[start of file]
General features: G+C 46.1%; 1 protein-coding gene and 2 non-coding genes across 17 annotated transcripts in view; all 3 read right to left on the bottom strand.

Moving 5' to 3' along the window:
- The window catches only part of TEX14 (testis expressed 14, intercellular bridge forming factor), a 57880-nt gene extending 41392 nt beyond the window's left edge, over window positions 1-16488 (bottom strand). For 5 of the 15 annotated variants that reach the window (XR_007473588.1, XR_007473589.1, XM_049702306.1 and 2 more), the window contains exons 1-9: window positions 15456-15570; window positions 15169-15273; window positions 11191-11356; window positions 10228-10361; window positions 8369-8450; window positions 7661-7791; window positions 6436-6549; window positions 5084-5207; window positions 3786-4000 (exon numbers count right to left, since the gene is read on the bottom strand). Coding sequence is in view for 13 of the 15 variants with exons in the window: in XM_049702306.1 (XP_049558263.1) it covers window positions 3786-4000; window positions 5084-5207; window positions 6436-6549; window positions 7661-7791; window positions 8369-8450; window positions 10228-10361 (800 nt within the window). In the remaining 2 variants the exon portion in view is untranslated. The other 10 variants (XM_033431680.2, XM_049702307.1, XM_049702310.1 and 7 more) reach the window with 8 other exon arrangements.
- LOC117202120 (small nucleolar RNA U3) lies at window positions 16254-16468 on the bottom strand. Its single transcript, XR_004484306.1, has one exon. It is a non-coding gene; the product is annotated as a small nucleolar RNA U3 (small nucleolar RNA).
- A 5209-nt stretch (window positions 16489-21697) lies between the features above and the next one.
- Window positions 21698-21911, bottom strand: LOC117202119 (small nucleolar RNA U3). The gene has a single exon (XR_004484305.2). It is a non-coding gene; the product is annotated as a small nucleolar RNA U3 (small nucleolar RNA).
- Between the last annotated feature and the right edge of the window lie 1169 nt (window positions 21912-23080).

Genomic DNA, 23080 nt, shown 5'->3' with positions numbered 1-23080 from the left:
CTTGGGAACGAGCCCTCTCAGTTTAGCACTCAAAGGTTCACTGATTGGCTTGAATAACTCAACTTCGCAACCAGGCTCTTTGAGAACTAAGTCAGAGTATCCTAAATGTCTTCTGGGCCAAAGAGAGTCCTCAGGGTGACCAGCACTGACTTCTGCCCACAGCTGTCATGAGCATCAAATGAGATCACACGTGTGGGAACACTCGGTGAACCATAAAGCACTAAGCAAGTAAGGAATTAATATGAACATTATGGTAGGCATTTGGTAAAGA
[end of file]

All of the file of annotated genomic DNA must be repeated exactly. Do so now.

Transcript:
General features: G+C 46.1%; 1 protein-coding gene and 2 non-coding genes across 17 annotated transcripts in view; all 3 read right to left on the bottom strand.

Moving 5' to 3' along the window:
- The window catches only part of TEX14 (testis expressed 14, intercellular bridge forming factor), a 57880-nt gene extending 41392 nt beyond the window's left edge, over window positions 1-16488 (bottom strand). For 5 of the 15 annotated variants that reach the window (XR_007473588.1, XR_007473589.1, XM_049702306.1 and 2 more), the window contains exons 1-9: window positions 15456-15570; window positions 15169-15273; window positions 11191-11356; window positions 10228-10361; window positions 8369-8450; window positions 7661-7791; window positions 6436-6549; window positions 5084-5207; window positions 3786-4000 (exon numbers count right to left, since the gene is read on the bottom strand). Coding sequence is in view for 13 of the 15 variants with exons in the window: in XM_049702306.1 (XP_049558263.1) it covers window positions 3786-4000; window positions 5084-5207; window positions 6436-6549; window positions 7661-7791; window positions 8369-8450; window positions 10228-10361 (800 nt within the window). In the remaining 2 variants the exon portion in view is untranslated. The other 10 variants (XM_033431680.2, XM_049702307.1, XM_049702310.1 and 7 more) reach the window with 8 other exon arrangements.
- LOC117202120 (small nucleolar RNA U3) lies at window positions 16254-16468 on the bottom strand. Its single transcript, XR_004484306.1, has one exon. It is a non-coding gene; the product is annotated as a small nucleolar RNA U3 (small nucleolar RNA).
- A 5209-nt stretch (window positions 16489-21697) lies between the features above and the next one.
- Window positions 21698-21911, bottom strand: LOC117202119 (small nucleolar RNA U3). The gene has a single exon (XR_004484305.2). It is a non-coding gene; the product is annotated as a small nucleolar RNA U3 (small nucleolar RNA).
- Between the last annotated feature and the right edge of the window lie 1169 nt (window positions 21912-23080).

Genomic DNA, 23080 nt, shown 5'->3' with positions numbered 1-23080 from the left:
CTTGGGAACGAGCCCTCTCAGTTTAGCACTCAAAGGTTCACTGATTGGCTTGAATAACTCAACTTCGCAACCAGGCTCTTTGAGAACTAAGTCAGAGTATCCTAAATGTCTTCTGGGCCAAAGAGAGTCCTCAGGGTGACCAGCACTGACTTCTGCCCACAGCTGTCATGAGCATCAAATGAGATCACACGTGTGGGAACACTCGGTGAACCATAAAGCACTAAGCAAGTAAGGAATTAATATGAACATTATGGTAGGCATTTGGTAAAGA